In fact, he seems to have an endless capacity for rejection on the issue. Brown first proposed a presidential basketball game shortly before he even won the January 2010 special election. When asked by CNN
what message a victory would send to the president, Brown said he wold show Obama "my truck and play some basketball with him."
And on election night, Brown upped the ante: In his victory speech, he proposed
a game of two-on two (with his daughter, Ayla
, who played for Boston College, as his teammate) when he spoke to Obama after his win.
In mid-February 2010, Ayla went on TV and proposed
they charge admission to the game, with proceeds going to earthquake relief efforts in Haiti. Springfield, Massachusetts Mayor Domenic Sarno
gave it a shot next, sending a letter to the White House in late February offering to host the game in Springfield (the birthplace
of basketball), with proceeds going to charities in the city. Brown said he was in, a White House spokesperson said
the invitation was being studied.
In mid-March, Brown sent
Obama a reminder: A basketball signed by the BC women's team, where Ayla played.
In April, Brown was asked
in an interview about not getting an invitation yet. "I've made a couple of -- inquiries," he said. "I think I need to step back and not make it competitive."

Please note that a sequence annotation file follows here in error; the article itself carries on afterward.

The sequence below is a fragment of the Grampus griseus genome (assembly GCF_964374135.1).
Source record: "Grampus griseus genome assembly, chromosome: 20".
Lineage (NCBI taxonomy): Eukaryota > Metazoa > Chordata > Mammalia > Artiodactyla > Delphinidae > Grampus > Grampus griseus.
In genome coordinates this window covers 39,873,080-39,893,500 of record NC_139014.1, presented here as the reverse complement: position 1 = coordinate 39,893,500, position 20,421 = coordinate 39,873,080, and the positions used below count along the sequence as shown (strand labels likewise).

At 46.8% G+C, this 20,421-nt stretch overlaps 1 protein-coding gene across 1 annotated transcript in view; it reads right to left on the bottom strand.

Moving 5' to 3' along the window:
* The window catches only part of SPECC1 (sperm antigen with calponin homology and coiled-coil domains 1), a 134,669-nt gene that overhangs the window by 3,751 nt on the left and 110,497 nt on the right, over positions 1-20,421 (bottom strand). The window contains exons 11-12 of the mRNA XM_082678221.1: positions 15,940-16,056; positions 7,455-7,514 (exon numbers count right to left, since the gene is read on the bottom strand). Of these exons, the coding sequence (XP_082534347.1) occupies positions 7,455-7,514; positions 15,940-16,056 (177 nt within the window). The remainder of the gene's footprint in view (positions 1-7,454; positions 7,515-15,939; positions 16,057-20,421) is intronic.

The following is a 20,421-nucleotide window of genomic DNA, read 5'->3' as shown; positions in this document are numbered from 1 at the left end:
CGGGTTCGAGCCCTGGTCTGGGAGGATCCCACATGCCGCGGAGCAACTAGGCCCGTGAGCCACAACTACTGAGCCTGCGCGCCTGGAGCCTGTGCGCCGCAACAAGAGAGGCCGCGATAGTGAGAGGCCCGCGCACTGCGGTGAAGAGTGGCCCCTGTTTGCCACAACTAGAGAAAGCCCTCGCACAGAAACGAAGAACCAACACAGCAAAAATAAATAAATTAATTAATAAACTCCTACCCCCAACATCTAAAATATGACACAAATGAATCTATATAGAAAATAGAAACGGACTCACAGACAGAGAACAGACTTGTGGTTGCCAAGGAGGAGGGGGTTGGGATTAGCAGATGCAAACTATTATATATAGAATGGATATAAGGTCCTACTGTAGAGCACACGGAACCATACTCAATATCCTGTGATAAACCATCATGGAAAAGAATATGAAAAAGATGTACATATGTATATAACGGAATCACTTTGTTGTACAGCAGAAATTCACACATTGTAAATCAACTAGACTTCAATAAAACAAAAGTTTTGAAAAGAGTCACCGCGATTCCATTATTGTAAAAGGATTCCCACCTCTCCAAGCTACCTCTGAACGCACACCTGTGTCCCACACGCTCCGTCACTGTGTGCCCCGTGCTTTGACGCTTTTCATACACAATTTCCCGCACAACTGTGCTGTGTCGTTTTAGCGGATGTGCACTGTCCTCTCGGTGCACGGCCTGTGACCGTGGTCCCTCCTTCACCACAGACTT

In June, Brown said
that at the end of a meeting, Obama told him he'd like to have Brown and his daughter to play over the summer. "So I'm excited about that," Brown said.
That game never happened, and Brown didn't bring it up again for a while.
This latest request for a game comes as Brown is locked in a tight reelection race with consumer advocate Elizabeth Warren
. He has been working to burnish his bipartisan credentials and the optics of him on the court with Obama would be great for him now -- especially with Massachusetts Democrats seeking to tie him
to Mitt Romney
-- so the odds of the White House finally taking him up on his request look pretty slim.
But if history is any indication, Brown won't give up anytime soon.